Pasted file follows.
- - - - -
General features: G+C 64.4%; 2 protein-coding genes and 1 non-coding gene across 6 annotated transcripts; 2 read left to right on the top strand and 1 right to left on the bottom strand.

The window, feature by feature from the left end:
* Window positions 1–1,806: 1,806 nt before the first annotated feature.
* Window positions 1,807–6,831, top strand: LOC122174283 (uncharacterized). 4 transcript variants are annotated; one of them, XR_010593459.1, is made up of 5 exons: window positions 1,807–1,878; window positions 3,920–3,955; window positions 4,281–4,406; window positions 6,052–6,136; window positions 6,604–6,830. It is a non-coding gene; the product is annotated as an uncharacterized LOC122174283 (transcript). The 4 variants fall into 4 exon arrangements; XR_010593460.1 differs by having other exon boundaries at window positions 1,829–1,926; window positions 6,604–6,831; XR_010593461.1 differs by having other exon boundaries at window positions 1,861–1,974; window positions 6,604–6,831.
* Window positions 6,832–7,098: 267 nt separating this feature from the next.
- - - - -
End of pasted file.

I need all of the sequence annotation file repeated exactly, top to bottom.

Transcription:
General features: G+C 64.4%; 2 protein-coding genes and 1 non-coding gene across 6 annotated transcripts; 2 read left to right on the top strand and 1 right to left on the bottom strand.

The window, feature by feature from the left end:
* Window positions 1–1,806: 1,806 nt before the first annotated feature.
* Window positions 1,807–6,831, top strand: LOC122174283 (uncharacterized). 4 transcript variants are annotated; one of them, XR_010593459.1, is made up of 5 exons: window positions 1,807–1,878; window positions 3,920–3,955; window positions 4,281–4,406; window positions 6,052–6,136; window positions 6,604–6,830. It is a non-coding gene; the product is annotated as an uncharacterized LOC122174283 (transcript). The 4 variants fall into 4 exon arrangements; XR_010593460.1 differs by having other exon boundaries at window positions 1,829–1,926; window positions 6,604–6,831; XR_010593461.1 differs by having other exon boundaries at window positions 1,861–1,974; window positions 6,604–6,831.
* Window positions 6,832–7,098: 267 nt separating this feature from the next.